Key Recommendations:

  • Community organizing and resident outreach in order for policies to be developed and implemented for maximum positive impact on populations who need them most.
  • Enforcement of existing protections against tenant harassment and habitability standards in rental properties.
  • Protections for vulnerable residents including just compensation and relocation assistance, right to return, and eviction protection.
  • Affordable housing policies and programs that serve the needs of people in the same neighborhood.
  • Policies must be advanced to address the specific stage of gentrification a neighborhood is experiencing.

Calendario Melendez, CJJC member and Mission district resident, wrote in the forward: “This report describes some of the important policies that can help deal with the negative effects of gentrification. It is urgent that we push for as many of these as possible. We need to realize our shared strength and vision. We need to take action together. It’s not easy to go up against rich and powerful people, and I hope our report will inspire communities in the Bay Area and around the country to do that.”


For more information, contact:

Adam Gold, adam@cjjc.org

Sherri Willis, sherri.willis@acgov.org

For a full copy of the report, visit Causa Justa::Just Cause online.

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Job Opening: Program Manager for NFG's Working Group on Labor and Community Partnerships


The NFG Working Group on Labor and Community Partnerships seeks an experienced manager with strong program development and organizing skills to shepherd its programming, leadership development, and membership expansion. The ideal candidate has 7+ years of experience in social justice work and/or philanthropy, as well as a demonstrated commitment to labor, economic and racial justice, strong experience organizing and group support skills, an easy rapport with a wide variety of people, and an excellent sense of humor.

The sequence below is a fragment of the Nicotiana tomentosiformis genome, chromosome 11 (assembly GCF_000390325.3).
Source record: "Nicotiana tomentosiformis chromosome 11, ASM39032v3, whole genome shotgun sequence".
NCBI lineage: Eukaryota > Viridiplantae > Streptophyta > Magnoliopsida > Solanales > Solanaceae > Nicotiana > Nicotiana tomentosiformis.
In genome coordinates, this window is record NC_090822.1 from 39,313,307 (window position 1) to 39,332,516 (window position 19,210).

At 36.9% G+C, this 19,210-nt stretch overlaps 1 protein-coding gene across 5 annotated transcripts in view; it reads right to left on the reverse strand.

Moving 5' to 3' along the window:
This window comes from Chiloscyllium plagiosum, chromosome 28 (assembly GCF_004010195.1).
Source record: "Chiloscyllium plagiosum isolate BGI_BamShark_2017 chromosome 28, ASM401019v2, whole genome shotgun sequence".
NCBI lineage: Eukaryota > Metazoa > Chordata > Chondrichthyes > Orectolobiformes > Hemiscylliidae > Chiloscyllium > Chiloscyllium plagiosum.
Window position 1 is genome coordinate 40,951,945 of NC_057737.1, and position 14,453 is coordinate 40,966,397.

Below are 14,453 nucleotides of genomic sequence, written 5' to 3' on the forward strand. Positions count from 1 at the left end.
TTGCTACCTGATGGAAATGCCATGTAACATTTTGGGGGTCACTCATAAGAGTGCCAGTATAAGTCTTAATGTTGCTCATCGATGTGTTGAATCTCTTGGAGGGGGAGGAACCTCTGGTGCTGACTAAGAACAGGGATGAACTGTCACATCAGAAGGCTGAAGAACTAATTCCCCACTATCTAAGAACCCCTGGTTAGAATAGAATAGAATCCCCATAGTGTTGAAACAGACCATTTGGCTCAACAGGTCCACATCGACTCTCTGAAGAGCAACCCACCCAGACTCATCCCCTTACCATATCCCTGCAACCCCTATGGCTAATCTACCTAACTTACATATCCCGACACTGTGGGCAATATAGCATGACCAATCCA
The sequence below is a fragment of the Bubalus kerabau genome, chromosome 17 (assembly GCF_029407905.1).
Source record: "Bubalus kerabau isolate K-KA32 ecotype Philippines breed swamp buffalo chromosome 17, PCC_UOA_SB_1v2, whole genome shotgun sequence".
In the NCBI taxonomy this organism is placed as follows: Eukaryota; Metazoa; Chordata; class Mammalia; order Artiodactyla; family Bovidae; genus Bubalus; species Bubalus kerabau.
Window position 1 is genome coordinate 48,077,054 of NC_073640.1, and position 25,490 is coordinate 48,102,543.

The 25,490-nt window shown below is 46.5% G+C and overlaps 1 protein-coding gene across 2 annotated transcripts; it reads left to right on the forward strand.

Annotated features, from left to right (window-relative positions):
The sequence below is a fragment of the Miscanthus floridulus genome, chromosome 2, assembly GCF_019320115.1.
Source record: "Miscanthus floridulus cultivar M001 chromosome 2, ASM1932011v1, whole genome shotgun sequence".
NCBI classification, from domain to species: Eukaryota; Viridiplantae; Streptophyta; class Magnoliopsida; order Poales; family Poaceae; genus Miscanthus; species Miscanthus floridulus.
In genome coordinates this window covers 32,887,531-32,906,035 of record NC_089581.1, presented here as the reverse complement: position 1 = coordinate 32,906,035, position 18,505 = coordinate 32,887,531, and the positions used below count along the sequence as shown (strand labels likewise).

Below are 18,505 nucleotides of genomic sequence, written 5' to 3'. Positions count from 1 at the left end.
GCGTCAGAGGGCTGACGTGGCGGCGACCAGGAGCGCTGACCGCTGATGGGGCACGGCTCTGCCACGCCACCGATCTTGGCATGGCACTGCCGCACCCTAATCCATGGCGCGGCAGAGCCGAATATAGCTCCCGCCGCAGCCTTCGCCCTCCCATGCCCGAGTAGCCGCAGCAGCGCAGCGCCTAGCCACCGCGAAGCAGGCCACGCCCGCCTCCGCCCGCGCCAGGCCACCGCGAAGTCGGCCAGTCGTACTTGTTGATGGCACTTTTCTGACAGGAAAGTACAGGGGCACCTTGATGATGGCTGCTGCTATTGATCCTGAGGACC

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RFP from Chicagoland Workforce Funder Alliance

Request for Proposals: Chicagoland Workforce Funder Alliance

Raise the Floor: Improving the Quality of Low-Wage Work for Workers, for Businesses and for Communities

Release Date: April 25, 2014      Due Date: June 20, 2014

The Chicagoland Workforce Funder Alliance collaborates with employers and other workforce stakeholders to increase employment and earnings for underprepared workers in the Chicago region. The work of the Funder Alliance is built upon the recognition that a skilled workforce creates competitive advantages for regional economic and community development. This recognition has led the Funder Alliance to identify five strategic priorities, which are:

  1. Support for new and existing workforce partnerships in high-priority industry sectors that lead to higher earnings, credential attainment and career advancement for underprepared Chicago-area residents;
  2. Aligning workforce development and economic development activities;
  3. Policy and systems reform that facilitates access to and delivery of effective education and training;
  4. Improvements to data collection, analysis and use leading to more efficient service delivery, high-quality services and better consumer information; and
  5. Workforce innovation.

Questions and Responses to: Matthew Bruce, Executive Director mbruce@cct.org / 312-565-2161 

Full RFP available here.


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NFG Blog: Voices from Our Members

Check out NFG's member blog, featuring a post from Kevin Ryan, Program Director, New York Foundation: On April 2 and 3, Neighborhood Funders Group hosted From Boston to New York: Is a More Just City Possible?, a two-day learning tour that focused on the promise of both cities’ new mayoral administrations to be more transparent and accountable, and to develop strategies that bridge the income gap between the wealthy and the poor. Read the full post here.